Instagram Removes the IGTV Button From Its Main Screen

Instagram has removed the IGTV button from the main screen of its app because so few people use it, instead “finding IGTV content through previews in Feed, the IGTV channel in Explore, creators’ profiles, and the standalone app,” according to the company. Instagram, which launched IGTV in 2018 as a way to post long-form video, has not stated whether it will replace the icon with another. IGTV allows video uploads of up to one hour for celebrities and influencers and 10 minutes for everyone else. Continue reading Instagram Removes the IGTV Button From Its Main Screen

Google Founders Step Down: New Era for Tech Giant Begins

Google founders Larry Page and Sergey Brin have stepped down from their executive roles, with Google chief executive Sundar Pichai now heading up both Google and Alphabet. For the past 20 years, Page and Brin personified the company and many of their ideas on how to run an Internet company became standard for other Silicon Valley firms. The two first dialed back their involvement in 2015 when they created Alphabet as a holding company and turned their attention to “other bets,” including life-extending technologies. Continue reading Google Founders Step Down: New Era for Tech Giant Begins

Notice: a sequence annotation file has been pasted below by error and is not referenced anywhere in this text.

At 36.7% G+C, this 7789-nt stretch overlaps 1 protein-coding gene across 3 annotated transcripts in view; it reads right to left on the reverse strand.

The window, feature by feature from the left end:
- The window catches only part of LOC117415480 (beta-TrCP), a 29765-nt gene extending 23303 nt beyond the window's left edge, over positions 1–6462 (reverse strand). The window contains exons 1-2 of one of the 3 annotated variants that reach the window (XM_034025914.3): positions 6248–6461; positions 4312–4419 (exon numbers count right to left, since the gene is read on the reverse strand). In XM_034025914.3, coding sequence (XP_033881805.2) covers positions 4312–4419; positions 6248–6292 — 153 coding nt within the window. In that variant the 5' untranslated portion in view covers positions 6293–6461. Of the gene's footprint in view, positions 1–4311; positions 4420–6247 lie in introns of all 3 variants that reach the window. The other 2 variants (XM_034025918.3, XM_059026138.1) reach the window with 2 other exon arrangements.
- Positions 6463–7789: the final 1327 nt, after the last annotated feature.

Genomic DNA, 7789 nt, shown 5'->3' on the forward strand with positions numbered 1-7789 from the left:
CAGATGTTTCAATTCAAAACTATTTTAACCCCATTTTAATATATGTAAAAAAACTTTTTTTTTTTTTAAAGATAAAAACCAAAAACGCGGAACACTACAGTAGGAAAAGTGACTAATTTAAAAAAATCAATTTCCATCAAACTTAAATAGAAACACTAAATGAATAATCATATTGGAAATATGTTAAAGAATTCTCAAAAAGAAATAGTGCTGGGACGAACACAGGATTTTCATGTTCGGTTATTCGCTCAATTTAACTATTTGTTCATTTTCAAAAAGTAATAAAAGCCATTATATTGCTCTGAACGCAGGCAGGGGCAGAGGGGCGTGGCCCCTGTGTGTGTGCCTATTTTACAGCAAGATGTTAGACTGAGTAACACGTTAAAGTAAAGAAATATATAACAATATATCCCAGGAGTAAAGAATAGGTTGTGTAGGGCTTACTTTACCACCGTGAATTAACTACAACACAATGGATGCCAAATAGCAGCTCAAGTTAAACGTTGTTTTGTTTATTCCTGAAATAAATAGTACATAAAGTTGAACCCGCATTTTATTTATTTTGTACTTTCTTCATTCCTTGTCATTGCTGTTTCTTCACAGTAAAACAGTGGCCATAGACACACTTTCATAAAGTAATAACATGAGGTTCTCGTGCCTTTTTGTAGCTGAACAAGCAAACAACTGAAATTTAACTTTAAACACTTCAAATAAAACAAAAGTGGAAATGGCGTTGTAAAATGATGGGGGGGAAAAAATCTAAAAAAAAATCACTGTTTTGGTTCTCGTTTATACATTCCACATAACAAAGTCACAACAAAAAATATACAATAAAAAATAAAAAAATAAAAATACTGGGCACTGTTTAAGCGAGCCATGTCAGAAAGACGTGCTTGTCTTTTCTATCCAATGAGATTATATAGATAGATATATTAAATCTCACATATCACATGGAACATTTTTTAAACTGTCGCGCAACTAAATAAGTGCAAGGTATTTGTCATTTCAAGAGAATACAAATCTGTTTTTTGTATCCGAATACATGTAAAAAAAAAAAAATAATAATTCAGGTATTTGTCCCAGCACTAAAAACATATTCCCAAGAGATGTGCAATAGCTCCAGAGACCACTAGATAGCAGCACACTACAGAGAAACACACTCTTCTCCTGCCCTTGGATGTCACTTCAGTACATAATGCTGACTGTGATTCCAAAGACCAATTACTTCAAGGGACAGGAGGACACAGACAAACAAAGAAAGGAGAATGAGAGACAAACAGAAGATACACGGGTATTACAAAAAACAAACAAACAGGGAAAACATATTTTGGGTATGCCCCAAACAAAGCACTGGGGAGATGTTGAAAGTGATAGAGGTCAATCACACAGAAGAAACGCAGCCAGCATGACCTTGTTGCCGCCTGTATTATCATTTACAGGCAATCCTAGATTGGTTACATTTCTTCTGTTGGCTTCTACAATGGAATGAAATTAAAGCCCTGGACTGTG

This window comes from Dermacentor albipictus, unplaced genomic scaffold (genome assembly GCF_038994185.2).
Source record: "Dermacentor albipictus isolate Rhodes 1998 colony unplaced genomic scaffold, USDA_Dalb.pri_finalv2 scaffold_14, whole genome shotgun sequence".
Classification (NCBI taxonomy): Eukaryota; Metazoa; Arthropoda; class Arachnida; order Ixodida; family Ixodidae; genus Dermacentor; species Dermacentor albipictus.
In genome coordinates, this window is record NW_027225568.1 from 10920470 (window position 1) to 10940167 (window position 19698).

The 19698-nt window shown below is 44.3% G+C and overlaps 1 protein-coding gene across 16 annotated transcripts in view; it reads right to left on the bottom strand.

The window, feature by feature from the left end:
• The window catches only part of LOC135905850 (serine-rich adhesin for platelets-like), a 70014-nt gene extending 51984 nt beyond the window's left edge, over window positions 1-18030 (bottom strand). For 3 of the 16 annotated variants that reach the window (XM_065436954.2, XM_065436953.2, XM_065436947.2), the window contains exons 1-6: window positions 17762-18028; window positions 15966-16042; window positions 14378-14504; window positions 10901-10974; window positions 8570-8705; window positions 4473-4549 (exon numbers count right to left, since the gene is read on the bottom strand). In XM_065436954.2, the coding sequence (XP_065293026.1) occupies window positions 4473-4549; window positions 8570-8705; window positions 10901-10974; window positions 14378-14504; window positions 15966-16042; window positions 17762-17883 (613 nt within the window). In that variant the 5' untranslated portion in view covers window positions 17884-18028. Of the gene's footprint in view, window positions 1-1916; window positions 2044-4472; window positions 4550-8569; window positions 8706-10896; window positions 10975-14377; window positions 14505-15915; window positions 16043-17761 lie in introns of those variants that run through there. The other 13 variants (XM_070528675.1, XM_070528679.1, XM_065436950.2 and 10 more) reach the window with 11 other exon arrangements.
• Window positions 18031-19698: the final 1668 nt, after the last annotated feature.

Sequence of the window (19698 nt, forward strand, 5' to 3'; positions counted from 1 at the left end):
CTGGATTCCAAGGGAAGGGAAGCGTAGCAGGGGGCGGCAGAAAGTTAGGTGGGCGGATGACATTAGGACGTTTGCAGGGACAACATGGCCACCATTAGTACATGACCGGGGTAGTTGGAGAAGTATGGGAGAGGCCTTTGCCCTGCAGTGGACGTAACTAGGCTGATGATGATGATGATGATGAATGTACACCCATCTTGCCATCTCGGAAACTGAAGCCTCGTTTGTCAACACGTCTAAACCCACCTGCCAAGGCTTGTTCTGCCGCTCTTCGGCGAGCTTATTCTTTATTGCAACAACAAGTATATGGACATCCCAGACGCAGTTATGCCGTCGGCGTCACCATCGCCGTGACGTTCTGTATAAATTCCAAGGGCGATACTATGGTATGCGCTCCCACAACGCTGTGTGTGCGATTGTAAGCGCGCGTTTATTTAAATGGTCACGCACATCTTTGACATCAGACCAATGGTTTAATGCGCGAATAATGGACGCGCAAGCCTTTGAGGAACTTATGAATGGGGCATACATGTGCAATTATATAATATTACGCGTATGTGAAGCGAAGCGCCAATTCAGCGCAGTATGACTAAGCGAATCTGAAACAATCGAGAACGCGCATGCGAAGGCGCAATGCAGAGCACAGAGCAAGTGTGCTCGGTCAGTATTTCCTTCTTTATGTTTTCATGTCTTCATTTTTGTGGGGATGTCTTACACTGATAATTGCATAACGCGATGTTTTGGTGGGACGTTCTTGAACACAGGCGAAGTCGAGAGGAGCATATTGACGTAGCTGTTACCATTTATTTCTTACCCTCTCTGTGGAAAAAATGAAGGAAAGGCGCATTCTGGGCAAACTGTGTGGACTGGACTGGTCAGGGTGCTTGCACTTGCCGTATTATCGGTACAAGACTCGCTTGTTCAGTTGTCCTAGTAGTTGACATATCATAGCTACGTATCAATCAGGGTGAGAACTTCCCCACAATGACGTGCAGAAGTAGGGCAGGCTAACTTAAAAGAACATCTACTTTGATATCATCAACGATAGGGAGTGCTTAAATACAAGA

Google Reconsiders Micro-Targeted Ads Ahead of Election

Google is tweaking its policies in advance of the 2020 presidential election. The company has decided to restrict just how minutely political advertisers can target an online audience. While advertisers will still be able to target ads based on age, gender, location and content of the websites that users visited, they will no longer be able to target audiences based on public voter records or political affiliations described as “left-leaning,” “right-leaning” or “independent.” Meanwhile, social giant Facebook is considering a similar move. Continue reading Google Reconsiders Micro-Targeted Ads Ahead of Election

WhatsApp and Twitter Manipulated for Political Campaigns

Evidence of social media manipulation for political gain is increasing. In Brazil, in response to an investigation into the spread of misinformation during the last presidential campaign, WhatsApp revealed it banned 400,000+ accounts between August 15 and October 28, 2018, which had “breached its terms of service,” with mass mailings. In the U.K., during a debate between the prime minister and head of the opposition party, the former’s party rebranded its Twitter account with the aim of misleading the public. Continue reading WhatsApp and Twitter Manipulated for Political Campaigns